Ryan Dunn's Drunk-Driving Death Too 'Common,' MADD Says

One out of three Americans will be involved in an alcohol-related crash in their lifetime, MADD tells MTV News.

The high-speed death of "Jackass" star Ryan Dunn on Monday is the latest harsh reminder of the deadly consequences of mixing alcohol and automobiles.

As the site of the crash that took the life of Dunn, 34, and his passenger, Zachary Hartwell, 30, transforms into a makeshift memorial and cautionary tale about the dangers of drinking and driving, experts told MTV News that these kinds of accidents are not unusual but totally preventable.

"In my experience, it's quite a common thing," said Jan Withers, president-elect of MADD (Mothers Against Drunk Driving), whose 15-year-old daughter was killed when the drunk driver of the car she was riding in lost control of the vehicle. "A person has had several drinks, their judgment becomes impaired and so do their inhibitions. Their reaction time is slowed down, and so they can't react in time."

Accident-reconstruction teams have estimated that at around 2:30 a.m. Monday, Dunn, who a preliminary toxicology report shows was intoxicated, was driving his 2007 Porsche 911 GT3 between 132 and 140 mph in a 55 mph zone. The Porsche collided with a guardrail and went soaring through about 40 yards of trees before hitting one and bursting into flames.

According to the Chester County coroner's office, Dunn's blood alcohol level was .196, more than twice the .08 legal limit in Pennsylvania. The report also says there were no "drugs of abuse" detected in Dunn's system.

Dunn's family and friends, including "Jackass" stars Bam Margera and Johnny Knoxville, attended a private memorial service on Wednesday. A public service is expected to be announced at a later date.

The most crucial advice MADD offers to drivers is that if you are going out and alcohol will be involved, decide before you leave the house how you are going to get home by either being sober yourself or having a sober driver. "Before you have a drink, know how you will get home safely," Withers said, noting that 11,000 people a year are killed in drunk-driving crashes and that 350,000 people are injured every year as a result of drunk driving. In fact, she said, the grim truth is that one in three Americans will be involved in an alcohol-related crash in their lifetime.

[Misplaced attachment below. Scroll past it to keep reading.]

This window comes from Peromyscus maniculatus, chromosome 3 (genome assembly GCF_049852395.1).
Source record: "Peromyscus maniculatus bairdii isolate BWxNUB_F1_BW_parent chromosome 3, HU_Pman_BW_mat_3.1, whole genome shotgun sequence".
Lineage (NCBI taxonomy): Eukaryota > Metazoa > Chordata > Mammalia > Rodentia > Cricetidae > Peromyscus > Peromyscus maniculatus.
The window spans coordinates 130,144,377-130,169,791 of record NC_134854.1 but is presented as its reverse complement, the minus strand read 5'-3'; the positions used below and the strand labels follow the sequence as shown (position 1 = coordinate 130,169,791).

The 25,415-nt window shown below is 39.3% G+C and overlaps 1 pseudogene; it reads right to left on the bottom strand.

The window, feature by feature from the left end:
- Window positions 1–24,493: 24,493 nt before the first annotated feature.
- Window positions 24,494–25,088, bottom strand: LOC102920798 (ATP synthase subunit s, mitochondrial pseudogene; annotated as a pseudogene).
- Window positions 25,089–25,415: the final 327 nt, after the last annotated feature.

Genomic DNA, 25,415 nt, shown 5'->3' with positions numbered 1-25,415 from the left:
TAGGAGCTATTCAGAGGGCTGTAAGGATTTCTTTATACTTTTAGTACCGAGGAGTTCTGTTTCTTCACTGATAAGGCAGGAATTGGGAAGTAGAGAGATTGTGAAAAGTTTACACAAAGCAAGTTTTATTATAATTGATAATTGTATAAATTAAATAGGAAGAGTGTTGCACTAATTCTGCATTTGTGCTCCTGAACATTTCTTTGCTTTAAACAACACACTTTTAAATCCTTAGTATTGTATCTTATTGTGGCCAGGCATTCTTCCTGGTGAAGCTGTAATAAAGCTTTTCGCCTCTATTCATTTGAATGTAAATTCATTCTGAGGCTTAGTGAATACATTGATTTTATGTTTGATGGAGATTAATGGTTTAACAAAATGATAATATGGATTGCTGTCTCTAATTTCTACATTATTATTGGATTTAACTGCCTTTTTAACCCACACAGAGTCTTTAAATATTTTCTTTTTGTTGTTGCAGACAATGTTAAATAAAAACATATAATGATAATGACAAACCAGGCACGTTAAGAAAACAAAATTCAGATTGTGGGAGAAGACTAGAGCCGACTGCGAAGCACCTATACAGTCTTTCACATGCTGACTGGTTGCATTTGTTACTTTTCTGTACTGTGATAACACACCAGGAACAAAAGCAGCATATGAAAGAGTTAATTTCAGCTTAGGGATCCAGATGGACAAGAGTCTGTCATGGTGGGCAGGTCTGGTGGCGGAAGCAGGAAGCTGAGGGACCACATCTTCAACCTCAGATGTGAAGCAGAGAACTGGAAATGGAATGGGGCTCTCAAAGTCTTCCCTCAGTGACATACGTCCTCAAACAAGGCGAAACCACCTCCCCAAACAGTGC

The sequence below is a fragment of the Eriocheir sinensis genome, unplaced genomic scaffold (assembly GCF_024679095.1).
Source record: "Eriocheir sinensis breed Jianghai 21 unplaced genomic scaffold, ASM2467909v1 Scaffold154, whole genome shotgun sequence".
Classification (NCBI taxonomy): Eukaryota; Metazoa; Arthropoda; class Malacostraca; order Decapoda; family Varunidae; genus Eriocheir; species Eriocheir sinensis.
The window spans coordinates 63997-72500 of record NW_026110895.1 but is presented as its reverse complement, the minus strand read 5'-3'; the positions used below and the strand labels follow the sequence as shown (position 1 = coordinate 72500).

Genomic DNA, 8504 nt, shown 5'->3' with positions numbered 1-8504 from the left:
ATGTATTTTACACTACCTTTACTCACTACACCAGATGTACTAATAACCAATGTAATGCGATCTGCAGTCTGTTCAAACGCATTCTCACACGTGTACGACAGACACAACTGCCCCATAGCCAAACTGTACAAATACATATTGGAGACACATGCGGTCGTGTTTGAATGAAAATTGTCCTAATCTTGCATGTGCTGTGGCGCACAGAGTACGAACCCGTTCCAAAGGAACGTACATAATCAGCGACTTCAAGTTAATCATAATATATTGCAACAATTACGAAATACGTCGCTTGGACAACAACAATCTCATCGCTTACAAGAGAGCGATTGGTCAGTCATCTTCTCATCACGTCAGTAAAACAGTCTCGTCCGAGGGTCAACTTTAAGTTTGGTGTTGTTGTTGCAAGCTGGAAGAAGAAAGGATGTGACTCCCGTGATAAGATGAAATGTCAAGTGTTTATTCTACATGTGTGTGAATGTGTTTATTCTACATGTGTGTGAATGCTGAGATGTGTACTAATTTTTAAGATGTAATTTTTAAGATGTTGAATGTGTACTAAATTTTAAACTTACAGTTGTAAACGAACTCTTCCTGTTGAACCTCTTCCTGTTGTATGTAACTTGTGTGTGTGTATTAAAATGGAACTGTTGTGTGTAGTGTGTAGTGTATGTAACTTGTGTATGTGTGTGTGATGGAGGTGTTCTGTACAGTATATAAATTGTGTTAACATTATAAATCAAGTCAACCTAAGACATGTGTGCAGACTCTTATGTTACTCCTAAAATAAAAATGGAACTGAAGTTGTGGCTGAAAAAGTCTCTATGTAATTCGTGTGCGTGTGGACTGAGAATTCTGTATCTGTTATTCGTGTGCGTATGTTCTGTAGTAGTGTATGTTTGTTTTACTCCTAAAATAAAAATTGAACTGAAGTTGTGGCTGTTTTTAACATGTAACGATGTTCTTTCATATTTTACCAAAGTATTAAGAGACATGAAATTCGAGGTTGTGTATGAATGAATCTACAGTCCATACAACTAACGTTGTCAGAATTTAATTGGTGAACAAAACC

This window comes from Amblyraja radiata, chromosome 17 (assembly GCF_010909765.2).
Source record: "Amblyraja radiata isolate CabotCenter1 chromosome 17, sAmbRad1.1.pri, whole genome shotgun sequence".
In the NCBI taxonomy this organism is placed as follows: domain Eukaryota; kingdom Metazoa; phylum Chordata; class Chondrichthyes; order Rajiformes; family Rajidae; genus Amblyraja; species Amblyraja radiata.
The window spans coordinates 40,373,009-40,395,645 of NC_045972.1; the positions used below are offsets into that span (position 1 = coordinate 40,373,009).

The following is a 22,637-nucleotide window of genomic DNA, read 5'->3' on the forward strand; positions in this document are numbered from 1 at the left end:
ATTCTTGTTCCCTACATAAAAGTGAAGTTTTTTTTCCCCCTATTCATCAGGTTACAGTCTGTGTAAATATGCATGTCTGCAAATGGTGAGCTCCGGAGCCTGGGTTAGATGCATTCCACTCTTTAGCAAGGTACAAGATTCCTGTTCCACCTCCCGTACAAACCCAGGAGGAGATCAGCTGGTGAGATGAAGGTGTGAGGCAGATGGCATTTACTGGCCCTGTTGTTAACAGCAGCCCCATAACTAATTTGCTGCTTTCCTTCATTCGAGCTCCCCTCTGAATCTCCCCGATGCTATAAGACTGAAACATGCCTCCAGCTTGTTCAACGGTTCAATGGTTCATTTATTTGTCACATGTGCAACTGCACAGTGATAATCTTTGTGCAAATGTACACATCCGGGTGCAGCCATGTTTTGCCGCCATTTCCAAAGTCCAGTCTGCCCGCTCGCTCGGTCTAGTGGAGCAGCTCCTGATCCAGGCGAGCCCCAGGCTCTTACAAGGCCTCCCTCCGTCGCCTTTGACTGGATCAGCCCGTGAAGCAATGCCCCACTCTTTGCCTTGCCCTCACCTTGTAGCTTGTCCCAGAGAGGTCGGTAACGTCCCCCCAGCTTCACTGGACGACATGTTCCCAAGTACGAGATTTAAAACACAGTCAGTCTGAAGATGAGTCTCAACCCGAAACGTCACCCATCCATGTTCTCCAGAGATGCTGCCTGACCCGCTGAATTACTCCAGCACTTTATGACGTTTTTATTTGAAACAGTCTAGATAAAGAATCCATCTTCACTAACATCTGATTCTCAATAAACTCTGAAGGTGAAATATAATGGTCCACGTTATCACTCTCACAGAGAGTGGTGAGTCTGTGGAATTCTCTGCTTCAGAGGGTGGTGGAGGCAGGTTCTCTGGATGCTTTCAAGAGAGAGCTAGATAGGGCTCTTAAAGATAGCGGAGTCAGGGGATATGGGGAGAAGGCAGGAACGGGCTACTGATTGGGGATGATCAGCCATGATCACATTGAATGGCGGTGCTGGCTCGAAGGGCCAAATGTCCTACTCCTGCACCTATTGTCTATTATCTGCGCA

The details of the Dunn crash — which was preceded by a celebration involving the "Jackass" star and his passenger — sounded sadly familiar to Withers. "It is [often] a situation where people go out and start celebrating and have a couple of drinks and think, 'I'm fine.' But in reality, people can't decide whether they're fine or not. Many people who are completely impaired think they are totally sober. They literally don't know."

Withers, who said her heart goes out to Dunn and Hartwell's family and friends, added that it is up to all of us to make sure these accidents are avoided. "It's your responsibility as their friend to make sure you take the keys away and find them a way home with a sober driver," she said. "It's absolutely essential that they don't get behind the wheel."

The coroner's report lists blunt force trauma and thermal trauma as the official causes of death for Dunn and Iraq war vet Hartwell, who was credited as a production assistant on "Jackass Number Two" and was working with Dunn on his new G4 show "Proving Ground."

Hours before the crash, Dunn tweeted a photo of himself, Hartwell and another man at Barnaby's of America, a West Chester bar. Official said on Wednesday that Barnaby's will not be charged in the case because Dunn did not "appear" intoxicated during the time he was served two beers and six shots by bar employees over four hours.

The Philadelphia Inquirer reported Wednesday that Dunn received at least 23 driving-related citations in the past 13 years, 90 percent of which ended in guilty pleas, including 10 stops for speeding and careless driving and three more for driving with a suspended license. In 2005, he was arrested for drunken driving, but charges were dropped when he completed a probationary program; his license was suspended for more than a year, according to court records.

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